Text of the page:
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  5. "ぎんこう"


Translation:a bank

June 8, 2017



Random comment - I guessed this correctly the first time only because of the "Ginkgo" biloba leaf - a bright green which makes me think of money and therefore a bank. No idea why. Now it's how I recall it!


I also think of ginko biloba but I automatically equate to the bank. I didnt know it was a green leaf. Good to know that is what it is. Now that will reinforce the word for me


Yes, and their leaves turn a pretty yellow color in autumn. Fun fact: the gin in ginko and the gin in gingko are the same morpheme (銀)


Ginko biloba is supposedly for helping your memory. so i think of it as a memory bank.


And their leaves turn gold in the autumn, like little coins.


銀行 = ぎんこう


I just want to compare with Chinese, a word 'bank' in Chinese is 银行(simplified) 銀行(traditional) (yín háng)


What is the difference between simplified and traditional?


Orthography difference. Simplified characters generally have less strokes, but many characters are still the same.


I don't understand


I thought ぎ is pronounced with a hard 'g' sound, like how the start of 'get' is. But in the recording provided I can't hear that at all.


It's there, just really, really hard to hear.


It's hard to hear (get it)


Duolingo sometimes does that, it cuts off the very beginning of the audio. I've heard it a couple of times in French, but in Japanese course it's everywhere, I hope they'll fix it before PC/web release.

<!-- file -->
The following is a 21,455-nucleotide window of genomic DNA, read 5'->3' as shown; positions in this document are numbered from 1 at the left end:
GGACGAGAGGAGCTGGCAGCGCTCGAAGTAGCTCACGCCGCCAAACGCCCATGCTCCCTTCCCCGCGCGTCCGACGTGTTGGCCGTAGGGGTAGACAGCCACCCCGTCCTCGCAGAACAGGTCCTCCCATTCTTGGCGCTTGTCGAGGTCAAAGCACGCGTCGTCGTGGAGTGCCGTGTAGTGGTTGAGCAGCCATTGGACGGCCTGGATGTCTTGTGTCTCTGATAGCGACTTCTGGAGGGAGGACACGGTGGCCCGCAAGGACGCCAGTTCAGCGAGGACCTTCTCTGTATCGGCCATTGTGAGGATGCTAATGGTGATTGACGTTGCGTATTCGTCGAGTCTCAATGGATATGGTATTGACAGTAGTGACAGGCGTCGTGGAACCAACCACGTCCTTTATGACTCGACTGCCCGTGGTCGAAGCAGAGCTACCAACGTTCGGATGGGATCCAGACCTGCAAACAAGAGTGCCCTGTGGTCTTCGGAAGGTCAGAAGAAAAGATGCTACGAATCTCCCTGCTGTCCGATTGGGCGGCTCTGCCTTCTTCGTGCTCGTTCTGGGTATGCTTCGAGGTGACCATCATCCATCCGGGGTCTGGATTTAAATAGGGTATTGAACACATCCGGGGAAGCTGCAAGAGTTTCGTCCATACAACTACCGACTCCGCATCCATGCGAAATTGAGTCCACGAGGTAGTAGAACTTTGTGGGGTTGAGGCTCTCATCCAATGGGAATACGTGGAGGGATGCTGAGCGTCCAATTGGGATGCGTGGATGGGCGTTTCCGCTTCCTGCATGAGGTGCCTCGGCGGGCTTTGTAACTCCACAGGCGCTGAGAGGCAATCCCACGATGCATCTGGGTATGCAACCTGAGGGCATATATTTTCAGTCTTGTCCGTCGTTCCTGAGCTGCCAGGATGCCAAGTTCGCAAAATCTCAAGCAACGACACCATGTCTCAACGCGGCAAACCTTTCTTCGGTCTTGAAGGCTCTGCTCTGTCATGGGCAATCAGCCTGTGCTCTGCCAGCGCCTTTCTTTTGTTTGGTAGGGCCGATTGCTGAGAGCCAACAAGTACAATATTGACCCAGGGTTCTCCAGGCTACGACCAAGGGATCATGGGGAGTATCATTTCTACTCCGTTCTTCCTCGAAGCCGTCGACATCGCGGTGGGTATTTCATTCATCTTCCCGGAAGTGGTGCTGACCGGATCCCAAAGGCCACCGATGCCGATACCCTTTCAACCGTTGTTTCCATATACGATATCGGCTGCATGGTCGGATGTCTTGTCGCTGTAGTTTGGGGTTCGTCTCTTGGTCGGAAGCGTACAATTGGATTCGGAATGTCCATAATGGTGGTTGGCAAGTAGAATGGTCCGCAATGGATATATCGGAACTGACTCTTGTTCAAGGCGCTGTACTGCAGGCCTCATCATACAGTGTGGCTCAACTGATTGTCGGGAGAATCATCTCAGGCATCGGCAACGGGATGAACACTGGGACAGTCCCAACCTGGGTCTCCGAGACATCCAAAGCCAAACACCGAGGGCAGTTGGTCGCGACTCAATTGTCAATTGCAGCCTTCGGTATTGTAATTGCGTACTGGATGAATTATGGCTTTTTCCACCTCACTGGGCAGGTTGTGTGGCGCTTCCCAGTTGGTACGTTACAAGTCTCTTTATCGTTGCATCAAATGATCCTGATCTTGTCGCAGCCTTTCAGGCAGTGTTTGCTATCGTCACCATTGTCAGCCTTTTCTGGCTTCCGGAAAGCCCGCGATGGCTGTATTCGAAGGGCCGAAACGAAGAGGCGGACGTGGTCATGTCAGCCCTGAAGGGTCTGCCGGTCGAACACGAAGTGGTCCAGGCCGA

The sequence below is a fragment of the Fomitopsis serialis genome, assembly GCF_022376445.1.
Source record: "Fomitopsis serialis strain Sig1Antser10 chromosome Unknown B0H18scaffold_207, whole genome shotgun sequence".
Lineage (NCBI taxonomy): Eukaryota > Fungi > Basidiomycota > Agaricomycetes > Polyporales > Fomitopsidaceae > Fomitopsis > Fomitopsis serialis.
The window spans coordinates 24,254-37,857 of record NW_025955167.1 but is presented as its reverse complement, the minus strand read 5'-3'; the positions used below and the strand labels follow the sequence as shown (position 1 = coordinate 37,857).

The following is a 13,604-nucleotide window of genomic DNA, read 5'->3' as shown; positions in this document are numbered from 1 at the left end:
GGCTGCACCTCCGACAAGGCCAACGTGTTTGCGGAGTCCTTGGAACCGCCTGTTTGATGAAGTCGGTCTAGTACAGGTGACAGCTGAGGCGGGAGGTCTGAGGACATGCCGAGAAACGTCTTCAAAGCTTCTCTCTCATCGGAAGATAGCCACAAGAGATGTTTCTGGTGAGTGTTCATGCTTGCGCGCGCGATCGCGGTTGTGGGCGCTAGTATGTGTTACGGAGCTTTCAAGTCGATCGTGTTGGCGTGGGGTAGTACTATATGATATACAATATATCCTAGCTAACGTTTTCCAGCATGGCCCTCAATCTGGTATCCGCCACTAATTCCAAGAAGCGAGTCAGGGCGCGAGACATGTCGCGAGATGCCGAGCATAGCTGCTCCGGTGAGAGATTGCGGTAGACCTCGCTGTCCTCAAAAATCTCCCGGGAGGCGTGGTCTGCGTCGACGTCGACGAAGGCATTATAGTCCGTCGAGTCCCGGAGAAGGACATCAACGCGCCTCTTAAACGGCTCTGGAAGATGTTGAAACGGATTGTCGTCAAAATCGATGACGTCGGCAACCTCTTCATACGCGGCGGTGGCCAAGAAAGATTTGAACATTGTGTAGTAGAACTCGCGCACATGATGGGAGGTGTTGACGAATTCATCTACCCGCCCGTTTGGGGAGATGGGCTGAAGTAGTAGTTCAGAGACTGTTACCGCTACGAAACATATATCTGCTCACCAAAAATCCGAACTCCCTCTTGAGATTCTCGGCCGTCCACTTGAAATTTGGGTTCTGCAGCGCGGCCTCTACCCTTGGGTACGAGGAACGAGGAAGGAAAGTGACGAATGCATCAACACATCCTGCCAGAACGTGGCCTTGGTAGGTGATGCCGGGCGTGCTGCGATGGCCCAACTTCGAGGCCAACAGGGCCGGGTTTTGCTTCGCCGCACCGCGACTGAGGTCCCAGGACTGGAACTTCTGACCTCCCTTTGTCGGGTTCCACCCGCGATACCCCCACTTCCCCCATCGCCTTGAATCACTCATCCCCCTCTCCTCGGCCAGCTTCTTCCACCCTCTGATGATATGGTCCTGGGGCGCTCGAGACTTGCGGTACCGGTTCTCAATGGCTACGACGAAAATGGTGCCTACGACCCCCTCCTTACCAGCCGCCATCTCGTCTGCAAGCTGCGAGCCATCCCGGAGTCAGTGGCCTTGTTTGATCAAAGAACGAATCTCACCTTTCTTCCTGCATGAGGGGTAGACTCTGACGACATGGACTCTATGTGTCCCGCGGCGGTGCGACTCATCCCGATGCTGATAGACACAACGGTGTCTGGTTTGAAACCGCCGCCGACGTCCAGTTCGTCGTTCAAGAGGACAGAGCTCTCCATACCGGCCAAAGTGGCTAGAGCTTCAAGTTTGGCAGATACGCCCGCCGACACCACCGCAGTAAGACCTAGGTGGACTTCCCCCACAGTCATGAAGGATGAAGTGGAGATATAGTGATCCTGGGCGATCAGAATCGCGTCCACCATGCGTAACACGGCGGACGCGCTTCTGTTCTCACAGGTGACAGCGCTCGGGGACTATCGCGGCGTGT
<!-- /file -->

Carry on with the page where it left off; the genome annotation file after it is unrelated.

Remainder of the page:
This is a great point to bring up! This is one instance where I think the romanization can be misleading...we romanize "ぎ" as "gi", but it's not exactly the same sound, it's more that this romanization was chosen because "g" is the closest match to the consonant, not that it's an exact match.

There is a broader range of sounds in Japanese that are perceived as "g" than in English. Some Japanese pronounce it closer to a hard "g" sound like in English (rarely as hard) but others pronounced it more like a "ng", a consonant that is not used to begin words in English, but is common as an initial consonant in Vietnamese and several other languages. The "ng" sound can sound very soft. There are also a range of subtle variations kind of intermediate between these two sounds. The way the sound is pronounced also depends on context, like the surrounding syllables, and the person's mood or speed of speech, so one person might pronounce syllables we romanize as "g" harder in some words or settings than others.

The way the computer voice pronounces this particular syllable, actually sounds pretty typical to me relative to how I have heard native speakers pronounce it.

In order to understand spoken Japanese, you will need to start perceiving all this range of sounds as corresponding to the sounds we romanize as "g". You will definintely hear numerous native speakers who pronounce it even more softly than in this recording, so this is something you need to address if you want to have good listening comprehension.